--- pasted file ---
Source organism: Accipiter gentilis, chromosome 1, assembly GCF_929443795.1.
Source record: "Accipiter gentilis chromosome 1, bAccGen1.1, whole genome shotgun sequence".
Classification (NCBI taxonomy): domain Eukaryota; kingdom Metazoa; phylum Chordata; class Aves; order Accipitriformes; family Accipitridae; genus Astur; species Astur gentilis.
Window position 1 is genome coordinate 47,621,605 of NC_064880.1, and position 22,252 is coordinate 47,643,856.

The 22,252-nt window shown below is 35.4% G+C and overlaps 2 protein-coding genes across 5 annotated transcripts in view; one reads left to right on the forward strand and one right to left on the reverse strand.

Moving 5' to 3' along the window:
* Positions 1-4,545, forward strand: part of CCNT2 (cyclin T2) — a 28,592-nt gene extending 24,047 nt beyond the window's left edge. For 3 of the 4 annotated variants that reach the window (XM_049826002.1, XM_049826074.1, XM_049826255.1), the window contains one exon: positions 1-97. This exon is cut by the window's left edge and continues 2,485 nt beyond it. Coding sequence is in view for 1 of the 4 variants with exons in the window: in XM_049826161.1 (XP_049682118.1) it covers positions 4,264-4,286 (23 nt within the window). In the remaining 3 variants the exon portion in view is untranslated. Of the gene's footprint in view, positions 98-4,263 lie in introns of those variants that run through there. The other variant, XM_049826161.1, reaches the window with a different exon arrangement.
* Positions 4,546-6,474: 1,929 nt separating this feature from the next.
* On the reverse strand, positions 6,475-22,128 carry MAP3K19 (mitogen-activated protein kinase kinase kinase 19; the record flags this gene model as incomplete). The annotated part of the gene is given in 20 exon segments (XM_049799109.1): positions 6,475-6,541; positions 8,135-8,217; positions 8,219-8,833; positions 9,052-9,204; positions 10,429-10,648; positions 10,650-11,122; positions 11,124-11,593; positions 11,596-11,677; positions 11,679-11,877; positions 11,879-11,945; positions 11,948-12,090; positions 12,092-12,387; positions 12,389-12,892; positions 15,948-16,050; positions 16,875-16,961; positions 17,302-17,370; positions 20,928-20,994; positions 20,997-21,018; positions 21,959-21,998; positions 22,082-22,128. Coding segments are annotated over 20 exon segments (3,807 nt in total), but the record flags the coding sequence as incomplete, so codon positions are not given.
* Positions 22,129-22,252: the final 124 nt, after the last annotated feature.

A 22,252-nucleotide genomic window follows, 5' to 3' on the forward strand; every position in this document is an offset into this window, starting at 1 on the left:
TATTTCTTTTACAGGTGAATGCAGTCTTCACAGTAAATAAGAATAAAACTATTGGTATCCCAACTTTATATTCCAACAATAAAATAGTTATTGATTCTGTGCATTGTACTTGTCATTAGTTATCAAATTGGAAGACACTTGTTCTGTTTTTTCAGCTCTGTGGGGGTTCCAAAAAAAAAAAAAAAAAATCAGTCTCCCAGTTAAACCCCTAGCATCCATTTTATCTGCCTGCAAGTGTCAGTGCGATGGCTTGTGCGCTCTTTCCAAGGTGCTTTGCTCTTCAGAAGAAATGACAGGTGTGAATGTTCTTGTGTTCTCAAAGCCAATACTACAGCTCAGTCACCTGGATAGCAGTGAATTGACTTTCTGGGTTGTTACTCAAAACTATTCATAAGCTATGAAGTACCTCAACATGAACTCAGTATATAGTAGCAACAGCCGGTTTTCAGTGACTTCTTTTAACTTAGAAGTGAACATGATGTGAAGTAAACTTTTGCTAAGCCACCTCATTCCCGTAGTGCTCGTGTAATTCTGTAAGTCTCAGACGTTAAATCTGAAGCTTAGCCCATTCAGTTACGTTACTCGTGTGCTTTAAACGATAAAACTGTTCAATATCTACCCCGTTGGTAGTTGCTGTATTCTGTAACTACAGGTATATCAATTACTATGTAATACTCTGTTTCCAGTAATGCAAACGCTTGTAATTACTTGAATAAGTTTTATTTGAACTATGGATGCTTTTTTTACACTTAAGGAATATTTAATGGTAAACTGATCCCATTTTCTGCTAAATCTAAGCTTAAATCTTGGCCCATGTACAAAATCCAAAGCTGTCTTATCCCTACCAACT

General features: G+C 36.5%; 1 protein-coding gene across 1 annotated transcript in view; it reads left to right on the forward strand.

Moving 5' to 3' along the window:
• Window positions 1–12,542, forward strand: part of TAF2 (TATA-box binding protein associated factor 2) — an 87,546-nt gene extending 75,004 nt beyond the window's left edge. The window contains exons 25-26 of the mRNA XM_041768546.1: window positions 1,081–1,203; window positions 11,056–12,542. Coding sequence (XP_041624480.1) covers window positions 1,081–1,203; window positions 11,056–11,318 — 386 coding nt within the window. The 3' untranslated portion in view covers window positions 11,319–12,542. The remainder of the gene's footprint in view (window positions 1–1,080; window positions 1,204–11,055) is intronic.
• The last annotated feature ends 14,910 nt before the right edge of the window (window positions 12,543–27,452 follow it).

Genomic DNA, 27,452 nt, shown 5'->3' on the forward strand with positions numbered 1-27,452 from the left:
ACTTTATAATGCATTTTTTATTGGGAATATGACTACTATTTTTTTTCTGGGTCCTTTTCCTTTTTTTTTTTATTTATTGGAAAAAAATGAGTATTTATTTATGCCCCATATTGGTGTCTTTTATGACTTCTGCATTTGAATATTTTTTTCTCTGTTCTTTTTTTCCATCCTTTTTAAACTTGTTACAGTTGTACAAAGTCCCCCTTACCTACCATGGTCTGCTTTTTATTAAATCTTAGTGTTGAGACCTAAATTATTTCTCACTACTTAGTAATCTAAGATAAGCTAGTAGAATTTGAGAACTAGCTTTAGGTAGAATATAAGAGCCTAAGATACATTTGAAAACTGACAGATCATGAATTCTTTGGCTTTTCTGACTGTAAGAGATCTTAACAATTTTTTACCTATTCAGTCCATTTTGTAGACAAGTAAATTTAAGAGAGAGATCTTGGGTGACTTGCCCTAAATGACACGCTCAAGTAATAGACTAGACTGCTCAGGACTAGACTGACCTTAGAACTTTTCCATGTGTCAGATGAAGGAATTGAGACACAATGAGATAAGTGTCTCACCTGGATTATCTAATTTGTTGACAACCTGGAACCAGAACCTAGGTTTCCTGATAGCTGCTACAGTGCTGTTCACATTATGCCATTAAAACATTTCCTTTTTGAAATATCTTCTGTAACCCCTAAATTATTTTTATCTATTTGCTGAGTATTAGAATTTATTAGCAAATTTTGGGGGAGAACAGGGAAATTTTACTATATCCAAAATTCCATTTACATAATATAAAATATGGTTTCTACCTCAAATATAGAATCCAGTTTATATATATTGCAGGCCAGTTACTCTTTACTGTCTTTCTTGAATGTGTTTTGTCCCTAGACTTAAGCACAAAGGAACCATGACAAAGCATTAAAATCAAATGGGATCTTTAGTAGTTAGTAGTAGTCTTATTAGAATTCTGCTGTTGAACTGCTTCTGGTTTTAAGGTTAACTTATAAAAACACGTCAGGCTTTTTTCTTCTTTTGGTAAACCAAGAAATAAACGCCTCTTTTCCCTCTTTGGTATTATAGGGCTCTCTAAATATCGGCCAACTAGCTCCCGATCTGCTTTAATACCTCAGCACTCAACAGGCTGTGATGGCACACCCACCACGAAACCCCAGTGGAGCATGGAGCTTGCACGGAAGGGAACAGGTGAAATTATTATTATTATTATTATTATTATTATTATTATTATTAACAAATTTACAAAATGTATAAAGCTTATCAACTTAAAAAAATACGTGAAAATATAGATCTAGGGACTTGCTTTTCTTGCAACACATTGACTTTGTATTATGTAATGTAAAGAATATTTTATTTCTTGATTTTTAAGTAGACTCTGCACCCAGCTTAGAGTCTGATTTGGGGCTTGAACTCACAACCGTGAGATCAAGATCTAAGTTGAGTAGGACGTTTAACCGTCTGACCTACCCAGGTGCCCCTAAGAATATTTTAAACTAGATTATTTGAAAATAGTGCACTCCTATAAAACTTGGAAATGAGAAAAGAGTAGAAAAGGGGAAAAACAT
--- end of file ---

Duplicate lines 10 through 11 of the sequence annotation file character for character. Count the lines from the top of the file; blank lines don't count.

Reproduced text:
* Positions 22,129-22,252: the final 124 nt, after the last annotated feature.

A 22,252-nucleotide genomic window follows, 5' to 3' on the forward strand; every position in this document is an offset into this window, starting at 1 on the left: